Euro And Sterling Slump On Poor PMI

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Poor European flash PMI pushed on open door, giving the market a new reason to do what it was doing and that buying the dollar. The euro has approached important support around $1.08 and sterling is approaching the lower end of its two-cent trading range (~$1.26-$1.28). The greenback is consolidating against the yen and holding above JPY145. The Chinese yuan is little changed while the Mexican peso is extending yesterday's gains. 

Despite the poor economic news, equities and bonds are mostly higher. Chinese equities and South Korea were the main exceptions in the Asia Pacific region, while Europe's Stoxx 600 is advancing for the third consecutive session. US index futures are also enjoying a firmer bias, ahead of Nvidia earnings later today. The weak PMIs have sent European bond yields more than 10 bp lower today and the benchmark Gilt yield is off 13 bp. The 10-year Treasury yield is down 6 bp to 4.26%. European two-year yields are mostly 7-9 bp lower today, while the two-year US Treasury yield is hovering near 5%, down about four basis points. Lower yields are offsetting the stronger dollar to let gold edge higher. It appears to be forming a constructive rounded bottom. A move above $1908, the 200-day moving average would help lift the tone. Demand concerns are offset the private estimate of another drawdown in US oil inventories and October WTI is being sold back toward the lows set last week (~$78.60). While the low for the month was near $78.30, the (38.2%) retracement of the rally since late June is a little lower (~$77.75) and the next retracement (50%) is around $75.80.


Asia Pacific

While several small central banks in the region are believed to have intervened to support their respective currencies, there is much interest in the PBOC and the BOJ. It is not clear that the formal and informal escalating action by Chinese officials is sufficient to turn the turn in light of the policy divergence and the large discount of Chinese rates. That said, Beijing has more tools it can deploy. Although Japan is more transparent that China, and the markets freer, the markets remain wary of official action. The 10-year JGB yield has edged up to new highs. Just like the dollar has held above CNY7.2650, it has held JPY145.00. The BOJ could step into the bond market, as it did earlier this month to buy 10-year bonds at market prices. Bloomberg calculations suggest that the BOJ is on track to buy JPY124.6 trillion (~$857 bln), a 12% increase from last year. While other central banks' balance sheets are shrinking, the BOJ's is increasing from 126.5% of GDP at the end of last year to stand slightly above 129% at the end of last month. Recall that the BOJ's market two bond purchase operations at market prices earlier this month were for about JPY700 bln.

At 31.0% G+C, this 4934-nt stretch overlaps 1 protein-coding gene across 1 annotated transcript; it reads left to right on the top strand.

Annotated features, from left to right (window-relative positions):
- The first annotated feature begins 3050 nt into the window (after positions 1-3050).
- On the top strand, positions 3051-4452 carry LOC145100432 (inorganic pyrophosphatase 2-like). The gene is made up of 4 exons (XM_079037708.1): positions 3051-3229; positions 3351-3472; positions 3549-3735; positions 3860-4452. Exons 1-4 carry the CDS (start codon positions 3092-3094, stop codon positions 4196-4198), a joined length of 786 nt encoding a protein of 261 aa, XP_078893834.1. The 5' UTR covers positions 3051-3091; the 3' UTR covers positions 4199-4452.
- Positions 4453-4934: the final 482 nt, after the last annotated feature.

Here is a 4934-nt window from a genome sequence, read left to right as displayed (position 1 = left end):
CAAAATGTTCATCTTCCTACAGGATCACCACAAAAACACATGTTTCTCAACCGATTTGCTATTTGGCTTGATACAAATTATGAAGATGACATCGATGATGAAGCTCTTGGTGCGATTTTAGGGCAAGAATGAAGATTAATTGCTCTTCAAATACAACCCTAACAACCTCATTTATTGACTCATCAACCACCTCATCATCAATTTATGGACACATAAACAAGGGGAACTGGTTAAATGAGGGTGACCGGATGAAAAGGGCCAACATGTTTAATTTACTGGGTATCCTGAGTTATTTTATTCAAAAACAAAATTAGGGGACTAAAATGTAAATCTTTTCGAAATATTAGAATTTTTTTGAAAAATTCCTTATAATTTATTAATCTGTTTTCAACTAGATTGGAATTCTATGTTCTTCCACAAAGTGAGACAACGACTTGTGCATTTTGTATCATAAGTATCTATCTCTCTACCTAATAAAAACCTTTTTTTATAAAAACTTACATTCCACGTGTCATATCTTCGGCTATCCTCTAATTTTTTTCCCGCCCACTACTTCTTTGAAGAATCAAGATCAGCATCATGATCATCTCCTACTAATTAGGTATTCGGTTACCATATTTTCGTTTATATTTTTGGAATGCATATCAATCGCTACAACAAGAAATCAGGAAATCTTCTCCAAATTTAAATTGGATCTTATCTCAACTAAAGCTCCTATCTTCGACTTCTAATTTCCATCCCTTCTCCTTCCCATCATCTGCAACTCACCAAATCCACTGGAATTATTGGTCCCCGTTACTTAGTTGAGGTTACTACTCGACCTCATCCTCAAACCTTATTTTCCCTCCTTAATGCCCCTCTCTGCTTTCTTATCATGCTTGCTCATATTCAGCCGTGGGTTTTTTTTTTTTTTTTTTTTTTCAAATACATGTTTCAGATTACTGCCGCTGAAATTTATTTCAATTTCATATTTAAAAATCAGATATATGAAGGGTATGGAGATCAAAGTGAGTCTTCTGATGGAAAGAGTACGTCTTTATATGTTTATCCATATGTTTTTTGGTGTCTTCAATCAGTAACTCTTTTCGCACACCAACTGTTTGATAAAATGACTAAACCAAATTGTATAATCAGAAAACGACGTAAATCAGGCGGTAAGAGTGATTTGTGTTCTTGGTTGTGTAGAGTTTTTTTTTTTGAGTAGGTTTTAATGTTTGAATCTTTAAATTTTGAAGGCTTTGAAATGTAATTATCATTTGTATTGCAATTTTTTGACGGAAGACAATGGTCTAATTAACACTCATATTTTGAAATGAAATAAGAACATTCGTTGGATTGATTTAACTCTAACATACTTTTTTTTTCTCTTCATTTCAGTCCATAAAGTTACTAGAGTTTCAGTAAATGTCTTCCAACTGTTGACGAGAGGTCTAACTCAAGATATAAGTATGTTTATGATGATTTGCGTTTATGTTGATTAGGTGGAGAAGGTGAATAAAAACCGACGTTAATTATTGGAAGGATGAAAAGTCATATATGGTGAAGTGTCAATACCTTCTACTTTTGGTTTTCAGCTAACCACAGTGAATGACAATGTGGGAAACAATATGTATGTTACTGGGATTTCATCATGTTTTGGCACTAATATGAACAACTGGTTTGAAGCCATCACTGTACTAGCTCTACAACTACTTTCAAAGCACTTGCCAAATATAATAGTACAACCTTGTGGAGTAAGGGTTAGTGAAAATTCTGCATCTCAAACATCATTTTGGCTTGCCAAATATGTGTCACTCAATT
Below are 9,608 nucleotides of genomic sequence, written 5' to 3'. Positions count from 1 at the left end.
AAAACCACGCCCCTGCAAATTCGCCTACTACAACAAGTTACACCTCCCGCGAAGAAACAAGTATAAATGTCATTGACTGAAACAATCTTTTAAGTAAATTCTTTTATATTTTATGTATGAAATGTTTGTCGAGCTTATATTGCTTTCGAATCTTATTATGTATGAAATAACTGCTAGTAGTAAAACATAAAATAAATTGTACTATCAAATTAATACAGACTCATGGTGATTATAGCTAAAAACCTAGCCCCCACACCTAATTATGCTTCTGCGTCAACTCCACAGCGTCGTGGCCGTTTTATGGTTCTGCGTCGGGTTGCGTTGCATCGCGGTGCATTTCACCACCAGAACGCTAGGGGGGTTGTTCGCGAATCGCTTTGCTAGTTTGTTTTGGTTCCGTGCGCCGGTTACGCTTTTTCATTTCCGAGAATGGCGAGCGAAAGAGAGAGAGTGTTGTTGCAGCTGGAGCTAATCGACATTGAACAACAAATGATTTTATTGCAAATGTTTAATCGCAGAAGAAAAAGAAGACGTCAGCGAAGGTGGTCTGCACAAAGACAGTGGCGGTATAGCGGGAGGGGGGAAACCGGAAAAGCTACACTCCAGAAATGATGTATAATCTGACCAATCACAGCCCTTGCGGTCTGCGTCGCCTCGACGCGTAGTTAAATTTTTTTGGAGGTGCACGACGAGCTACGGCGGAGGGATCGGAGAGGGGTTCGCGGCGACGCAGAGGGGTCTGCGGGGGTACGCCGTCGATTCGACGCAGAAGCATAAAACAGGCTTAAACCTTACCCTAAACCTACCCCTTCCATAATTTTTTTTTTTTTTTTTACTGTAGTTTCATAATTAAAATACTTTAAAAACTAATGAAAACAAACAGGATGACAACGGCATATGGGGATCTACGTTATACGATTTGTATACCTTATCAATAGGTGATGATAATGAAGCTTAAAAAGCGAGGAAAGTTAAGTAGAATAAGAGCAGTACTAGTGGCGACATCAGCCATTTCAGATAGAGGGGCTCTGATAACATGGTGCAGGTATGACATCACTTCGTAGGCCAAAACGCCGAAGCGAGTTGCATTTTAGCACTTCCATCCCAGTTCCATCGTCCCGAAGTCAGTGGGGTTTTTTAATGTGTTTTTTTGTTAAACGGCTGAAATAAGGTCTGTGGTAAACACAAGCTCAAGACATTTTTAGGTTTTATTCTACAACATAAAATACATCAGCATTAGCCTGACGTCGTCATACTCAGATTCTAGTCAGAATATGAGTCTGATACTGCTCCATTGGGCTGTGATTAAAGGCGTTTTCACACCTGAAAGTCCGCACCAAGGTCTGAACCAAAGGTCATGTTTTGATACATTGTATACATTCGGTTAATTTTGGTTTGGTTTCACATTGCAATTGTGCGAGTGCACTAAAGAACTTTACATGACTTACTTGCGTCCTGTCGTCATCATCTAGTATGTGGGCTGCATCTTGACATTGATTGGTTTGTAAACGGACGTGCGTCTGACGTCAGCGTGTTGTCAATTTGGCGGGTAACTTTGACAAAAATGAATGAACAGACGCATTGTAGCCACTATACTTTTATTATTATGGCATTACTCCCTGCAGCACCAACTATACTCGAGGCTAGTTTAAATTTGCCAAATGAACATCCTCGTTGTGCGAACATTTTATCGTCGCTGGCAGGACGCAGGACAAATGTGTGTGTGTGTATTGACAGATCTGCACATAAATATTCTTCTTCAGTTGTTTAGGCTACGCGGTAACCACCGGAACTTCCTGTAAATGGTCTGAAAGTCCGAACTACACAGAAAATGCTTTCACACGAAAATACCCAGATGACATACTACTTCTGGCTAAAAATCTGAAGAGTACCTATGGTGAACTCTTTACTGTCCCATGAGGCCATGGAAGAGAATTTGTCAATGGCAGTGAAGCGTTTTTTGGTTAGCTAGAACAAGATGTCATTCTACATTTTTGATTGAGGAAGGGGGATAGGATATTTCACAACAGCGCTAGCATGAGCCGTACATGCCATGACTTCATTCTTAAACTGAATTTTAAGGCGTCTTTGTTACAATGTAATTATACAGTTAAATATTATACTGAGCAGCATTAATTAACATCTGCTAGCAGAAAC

Japan's preliminary manufacturing PMI stabilized in August and remains below the 50 boom/bust level for the third month. In fact, this year, it was above 50 only once and that was in May. It stands at 49.7, up from 49.6 in July. The services PMI rose to 54.3 from 53.8. It was 49.5 last August and 51.1 at the end of last year. The composite stands at 52.6, up from 52.2. Meanwhile, Japan's subsides for gasoline and kerosene, which lower headline inflation by as much as 0.5 percentage points, expire at the end of September. There seems to be political will to extend the subsidies. In contrast, Australia's preliminary PMI softened. The manufacturing PMI slipped to 49.4 from 49.6. The service PMI was fell for the fourth consecutive month and is at new lows for the year (46.7 vs. 47.9). The composite fell to a new low for the year (47.1). It finished last year at 47.5. Separately, the market waits for news from labor negotiations at Woodside, where last minute negotiations are trying to avert a strike as soon as September 2 at the LNG export facility in Australia, 

The dollar recorded an inside day against the Japanese yen yesterday and is trading heavier today. The market seems to have paused, perhaps waiting for a signal by the BOJ as Japanese 10-year yields make new highs. A break of JPY144.90 could suggest a small double top is in place that would target around JPY143.40, which coincides with the (61.8%) retracement of the leg up from the August 7 low (~JPY141.50) and near the 20-day moving average (~JPY143.70 but rising). Recall that there are about $3.3 bln in options struck at JPY145, half expire today and half tomorrow. The Australian dollar has not been punished for the deterioration in the PMI. It stalled near $0.6460 yesterday, slightly in front of the (38.2%) retracement of the losses since being turned back from $0.6615 on August 10 and the (61.8%) retracement of the losses since August 15. It is trading inside yesterday's range. Even though it managed to settle near Monday's high ($0.6420) and above the five-day moving average (~$0.6415) for the first time this month, it still seems fragile. The greenback seems to be forging a range against the Chinese yuan between around CNY7.2650 and CNY7.3150. It is trading quietly today (~CNY7.2755-CNY7.2930). The PBOC set the dollar's reference rate at CNY7.1988, well-below the average in Bloomberg's survey of CNY7.2943 (range CNY7.20-CNY7.3044). State-owned banks were reported to have sold dollars, but it is difficult to know when there was on behalf of the central bank, for their own account, or for customers.



While the eurozone's manufacturing sector continues to contract but at a slower pace, according to the flash August PMI, the service sector is contracting. The aggregate manufacturing PMI has fallen every month since January before edging up in August, but and it has not been above to 50 since last June. It rose to 43.7 in August from 42.7 in July. The service PMI slowed for the fourth consecutive month and now entered contraction territory at 48.3 from 50.9, a new low for the year. The composite was dragged down to 47.0 from 48.6. It was at 49.3 at the end of last year. The same general pattern is seen in Germany. The manufacturing PMI posted a small gain (39.1 from 38.8) but still is the lowest of the major countries. Last August it was at 49.1. Its service sector is slumped. The preliminary August services PMI stands at 47.3 (down from 52.3). It is the third consecutive decline (peaked in April at 56.0). The composite PMI is at 44.7 (from 48.5). It is the second consecutive month below 50 and is at the lowest since 2020. If cross country comparisons are valid, France's manufacturing sector is not as weak as Germany's (France's manufacturing PMI is at 46.4 from 45.1 in July), but the service sector is contracting, though at a slightly faster pace than July (46.7 vs. 47.1) and is weaker than Germany. France's composite PMI was steady at 46.6. but below 50 for the third consecutive month. The eurozone economy expanded by 0.3% quarter-over-quarter in Q2 and the median forecast in Bloomberg's survey is for a 0.1% expansion here in Q3.